Delaware Soil and Water Conservation District (Vice Chair)
My wife Jennifer and I have three daughters and one son. We currently farm 1,950 acres of corn and soybeans. In November 2015 I was elected to my second three-year term as Vice Chair of the Delaware Soil and Water Conservation District. I am active in the Farm Bureau being a 21 year member, and also a county 4-H advisor. HyR Brix is our fertilizer business. We sell fertility and soil amendments to specialty growers, truck farms and backyard growers.
Soil Health Practices:
I started no-till/strip tilling and banding fertilizer in 2001. We have been able to cut fertility rates by 1/3. We only use dry fertilizer, soil amendments and micro nutrients. I feel that these are the only ones that build soil health and correct deficiencies. We twin-row all of our soybean and half of our corn acres. We raise all non-GMO corns and mostly non-GMO soybeans. Strip tilling along with the no-till has really increased the organic matter in our soils. Drainage is better and crops withstand stressful weather conditions better. We address soil health through balanced fertility. Our crops don’t need the additional application or expense of fungicides and insecticides. The test weight and quality of our corn and soybeans have improved. These crops are healthier and more resistant to disease, fungus and insects.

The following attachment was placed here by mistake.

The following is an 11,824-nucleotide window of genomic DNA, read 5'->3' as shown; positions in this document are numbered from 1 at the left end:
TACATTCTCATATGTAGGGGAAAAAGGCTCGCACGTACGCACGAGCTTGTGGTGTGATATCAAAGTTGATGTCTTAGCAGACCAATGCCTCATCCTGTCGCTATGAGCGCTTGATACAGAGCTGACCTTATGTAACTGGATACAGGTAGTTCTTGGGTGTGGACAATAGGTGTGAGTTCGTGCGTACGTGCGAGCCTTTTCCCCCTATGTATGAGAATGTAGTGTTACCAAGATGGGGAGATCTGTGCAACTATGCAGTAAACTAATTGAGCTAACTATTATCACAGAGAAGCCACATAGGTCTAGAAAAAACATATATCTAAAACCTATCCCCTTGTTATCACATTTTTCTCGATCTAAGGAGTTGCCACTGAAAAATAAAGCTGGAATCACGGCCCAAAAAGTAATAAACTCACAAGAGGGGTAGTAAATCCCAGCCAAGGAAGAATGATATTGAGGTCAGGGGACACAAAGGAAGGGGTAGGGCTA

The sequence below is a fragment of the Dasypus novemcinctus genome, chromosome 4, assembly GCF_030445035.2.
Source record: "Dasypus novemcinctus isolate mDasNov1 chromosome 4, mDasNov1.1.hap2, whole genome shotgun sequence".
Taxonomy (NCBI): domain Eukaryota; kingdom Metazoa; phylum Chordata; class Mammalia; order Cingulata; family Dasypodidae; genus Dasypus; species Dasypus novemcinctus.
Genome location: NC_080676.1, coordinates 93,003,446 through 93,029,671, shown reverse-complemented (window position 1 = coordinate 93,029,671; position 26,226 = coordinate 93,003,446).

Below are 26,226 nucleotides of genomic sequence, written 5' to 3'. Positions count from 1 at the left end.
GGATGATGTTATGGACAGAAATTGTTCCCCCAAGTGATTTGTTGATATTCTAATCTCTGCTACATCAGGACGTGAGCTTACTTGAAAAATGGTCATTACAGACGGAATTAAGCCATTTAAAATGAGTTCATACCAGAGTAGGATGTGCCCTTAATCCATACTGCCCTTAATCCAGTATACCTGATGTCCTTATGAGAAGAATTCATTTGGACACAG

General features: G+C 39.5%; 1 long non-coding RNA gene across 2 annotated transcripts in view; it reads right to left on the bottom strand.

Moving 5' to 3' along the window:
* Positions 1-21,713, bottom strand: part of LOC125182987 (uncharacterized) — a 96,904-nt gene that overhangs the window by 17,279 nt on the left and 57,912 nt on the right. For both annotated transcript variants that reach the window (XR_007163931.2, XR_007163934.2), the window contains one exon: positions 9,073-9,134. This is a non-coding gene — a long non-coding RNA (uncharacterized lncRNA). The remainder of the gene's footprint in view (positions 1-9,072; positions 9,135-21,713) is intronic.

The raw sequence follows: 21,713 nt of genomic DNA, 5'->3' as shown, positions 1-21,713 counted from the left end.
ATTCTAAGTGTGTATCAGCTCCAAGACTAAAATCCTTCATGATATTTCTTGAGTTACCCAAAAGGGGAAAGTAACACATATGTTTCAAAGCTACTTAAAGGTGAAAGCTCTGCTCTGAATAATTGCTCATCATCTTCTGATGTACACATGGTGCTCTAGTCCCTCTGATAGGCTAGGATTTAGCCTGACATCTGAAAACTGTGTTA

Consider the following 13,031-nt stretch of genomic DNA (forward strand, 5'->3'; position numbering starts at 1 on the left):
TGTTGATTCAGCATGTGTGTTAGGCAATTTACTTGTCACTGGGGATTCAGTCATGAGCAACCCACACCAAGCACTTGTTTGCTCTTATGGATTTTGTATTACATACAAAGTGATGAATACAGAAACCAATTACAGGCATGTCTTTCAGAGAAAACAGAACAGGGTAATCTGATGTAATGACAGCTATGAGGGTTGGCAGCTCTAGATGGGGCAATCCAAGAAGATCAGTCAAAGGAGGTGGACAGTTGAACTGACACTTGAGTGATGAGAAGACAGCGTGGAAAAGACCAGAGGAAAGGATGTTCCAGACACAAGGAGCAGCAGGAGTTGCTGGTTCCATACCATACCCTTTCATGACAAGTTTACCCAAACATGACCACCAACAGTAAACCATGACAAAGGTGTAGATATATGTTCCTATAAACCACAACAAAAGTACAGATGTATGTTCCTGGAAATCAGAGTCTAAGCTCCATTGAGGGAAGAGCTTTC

The last couple of years we have been applying nutrients during the growing season on both corn and soybeans to maintain energy in the soil. This assures me that there are available nutrients at the end of the growing season. This application also enhances microbial activity and keeps them active. This fertility is applied when there is a growing crop that can utilize it and not run off or have time to get tied up in the soil. Our tile plow keeps us busy after harvest. Good drainage is essential in our soil types. Saturated soils restrict root development and air movement. We found using both practices helps to maintain good soil health and produce more consistent yields.
Some of our challenges are adverse and extreme weather, including too much rain early in the season. Inconsistent growing seasons and no real good data on yield performance from year to year. We have overcome the challenges through proper drainage and balanced and available fertility.